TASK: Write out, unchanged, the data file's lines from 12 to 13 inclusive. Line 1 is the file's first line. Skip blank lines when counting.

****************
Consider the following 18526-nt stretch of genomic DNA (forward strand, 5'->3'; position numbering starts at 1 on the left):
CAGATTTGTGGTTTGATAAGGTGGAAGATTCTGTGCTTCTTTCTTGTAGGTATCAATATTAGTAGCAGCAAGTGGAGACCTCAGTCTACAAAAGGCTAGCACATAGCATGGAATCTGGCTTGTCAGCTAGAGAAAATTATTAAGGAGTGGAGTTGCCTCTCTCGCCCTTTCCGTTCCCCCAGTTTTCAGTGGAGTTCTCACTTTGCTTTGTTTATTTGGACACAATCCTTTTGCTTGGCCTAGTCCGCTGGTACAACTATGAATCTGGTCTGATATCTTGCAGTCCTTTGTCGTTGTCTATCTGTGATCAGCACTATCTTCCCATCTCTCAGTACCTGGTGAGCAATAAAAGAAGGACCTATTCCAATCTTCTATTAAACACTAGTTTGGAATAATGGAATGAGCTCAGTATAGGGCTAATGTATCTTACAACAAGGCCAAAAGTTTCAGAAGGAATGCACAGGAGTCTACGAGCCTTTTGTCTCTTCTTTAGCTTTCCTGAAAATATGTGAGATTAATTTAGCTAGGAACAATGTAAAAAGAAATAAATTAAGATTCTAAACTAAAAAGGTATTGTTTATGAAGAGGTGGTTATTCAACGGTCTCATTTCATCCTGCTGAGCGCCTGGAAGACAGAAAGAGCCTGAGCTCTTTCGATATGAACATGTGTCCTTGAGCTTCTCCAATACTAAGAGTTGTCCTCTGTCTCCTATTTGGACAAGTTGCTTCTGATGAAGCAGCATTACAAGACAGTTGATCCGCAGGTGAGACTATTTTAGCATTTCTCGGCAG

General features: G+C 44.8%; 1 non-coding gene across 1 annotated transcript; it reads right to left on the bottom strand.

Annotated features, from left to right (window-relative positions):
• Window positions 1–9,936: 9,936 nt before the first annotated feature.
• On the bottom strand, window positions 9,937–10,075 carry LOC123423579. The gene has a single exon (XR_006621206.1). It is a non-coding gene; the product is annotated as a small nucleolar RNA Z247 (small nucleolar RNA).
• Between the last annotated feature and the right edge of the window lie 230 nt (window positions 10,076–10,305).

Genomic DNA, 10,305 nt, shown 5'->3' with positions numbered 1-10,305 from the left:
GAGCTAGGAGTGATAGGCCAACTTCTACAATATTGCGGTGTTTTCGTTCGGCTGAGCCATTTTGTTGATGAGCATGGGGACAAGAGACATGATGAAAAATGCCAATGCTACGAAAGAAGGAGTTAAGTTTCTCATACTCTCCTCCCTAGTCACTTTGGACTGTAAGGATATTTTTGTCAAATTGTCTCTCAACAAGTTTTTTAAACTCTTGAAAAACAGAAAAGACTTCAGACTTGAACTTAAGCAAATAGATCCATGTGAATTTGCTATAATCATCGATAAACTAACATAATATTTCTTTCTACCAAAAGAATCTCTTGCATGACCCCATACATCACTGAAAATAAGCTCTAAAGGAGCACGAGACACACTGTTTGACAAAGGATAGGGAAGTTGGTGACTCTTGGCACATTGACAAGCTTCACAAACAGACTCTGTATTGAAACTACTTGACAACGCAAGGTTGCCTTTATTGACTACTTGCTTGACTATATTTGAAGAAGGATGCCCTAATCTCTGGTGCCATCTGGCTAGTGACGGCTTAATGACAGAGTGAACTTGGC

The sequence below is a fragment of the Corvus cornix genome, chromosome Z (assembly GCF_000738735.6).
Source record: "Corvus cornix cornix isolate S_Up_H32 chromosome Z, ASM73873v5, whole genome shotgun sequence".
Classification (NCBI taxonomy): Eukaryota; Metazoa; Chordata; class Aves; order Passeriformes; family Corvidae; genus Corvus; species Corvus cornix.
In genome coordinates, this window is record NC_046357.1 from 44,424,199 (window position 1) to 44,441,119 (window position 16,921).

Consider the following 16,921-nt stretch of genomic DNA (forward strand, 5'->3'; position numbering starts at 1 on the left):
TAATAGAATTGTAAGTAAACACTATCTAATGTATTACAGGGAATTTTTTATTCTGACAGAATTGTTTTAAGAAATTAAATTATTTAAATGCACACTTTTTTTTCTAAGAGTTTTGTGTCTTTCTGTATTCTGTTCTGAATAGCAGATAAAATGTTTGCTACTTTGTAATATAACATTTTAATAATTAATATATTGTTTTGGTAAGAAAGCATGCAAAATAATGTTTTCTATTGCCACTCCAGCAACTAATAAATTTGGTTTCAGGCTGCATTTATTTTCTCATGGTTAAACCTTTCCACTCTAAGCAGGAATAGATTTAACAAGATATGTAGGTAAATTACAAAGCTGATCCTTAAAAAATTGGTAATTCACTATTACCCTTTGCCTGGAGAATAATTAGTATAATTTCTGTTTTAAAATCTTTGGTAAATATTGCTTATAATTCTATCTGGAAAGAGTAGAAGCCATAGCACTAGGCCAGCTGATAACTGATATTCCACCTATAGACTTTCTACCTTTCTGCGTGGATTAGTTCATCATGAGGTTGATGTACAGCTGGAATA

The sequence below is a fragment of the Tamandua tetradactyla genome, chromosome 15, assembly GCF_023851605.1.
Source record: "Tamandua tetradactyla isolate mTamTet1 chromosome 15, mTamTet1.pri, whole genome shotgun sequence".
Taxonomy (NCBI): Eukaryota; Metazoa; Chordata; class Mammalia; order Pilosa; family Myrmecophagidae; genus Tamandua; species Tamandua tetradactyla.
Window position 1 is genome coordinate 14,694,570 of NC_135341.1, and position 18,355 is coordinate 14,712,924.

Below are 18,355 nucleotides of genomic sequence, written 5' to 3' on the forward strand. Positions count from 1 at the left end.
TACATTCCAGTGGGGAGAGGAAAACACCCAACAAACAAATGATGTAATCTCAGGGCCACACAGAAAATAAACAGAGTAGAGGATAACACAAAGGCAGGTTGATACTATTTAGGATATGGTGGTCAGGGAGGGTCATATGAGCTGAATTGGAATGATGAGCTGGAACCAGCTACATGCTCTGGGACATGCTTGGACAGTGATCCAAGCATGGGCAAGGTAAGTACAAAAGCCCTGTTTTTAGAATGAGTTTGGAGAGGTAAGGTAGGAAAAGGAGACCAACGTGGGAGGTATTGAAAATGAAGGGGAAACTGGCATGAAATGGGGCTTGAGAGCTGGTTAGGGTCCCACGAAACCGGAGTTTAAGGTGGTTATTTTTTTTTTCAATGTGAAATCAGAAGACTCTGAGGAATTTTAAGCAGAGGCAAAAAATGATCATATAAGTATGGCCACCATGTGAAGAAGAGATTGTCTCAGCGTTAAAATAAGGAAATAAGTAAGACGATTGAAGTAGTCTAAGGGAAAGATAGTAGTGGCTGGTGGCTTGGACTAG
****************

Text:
Classification (NCBI taxonomy): Eukaryota; Metazoa; Chordata; class Aves; order Passeriformes; family Corvidae; genus Corvus; species Corvus cornix.
In genome coordinates, this window is record NC_046357.1 from 44,424,199 (window position 1) to 44,441,119 (window position 16,921).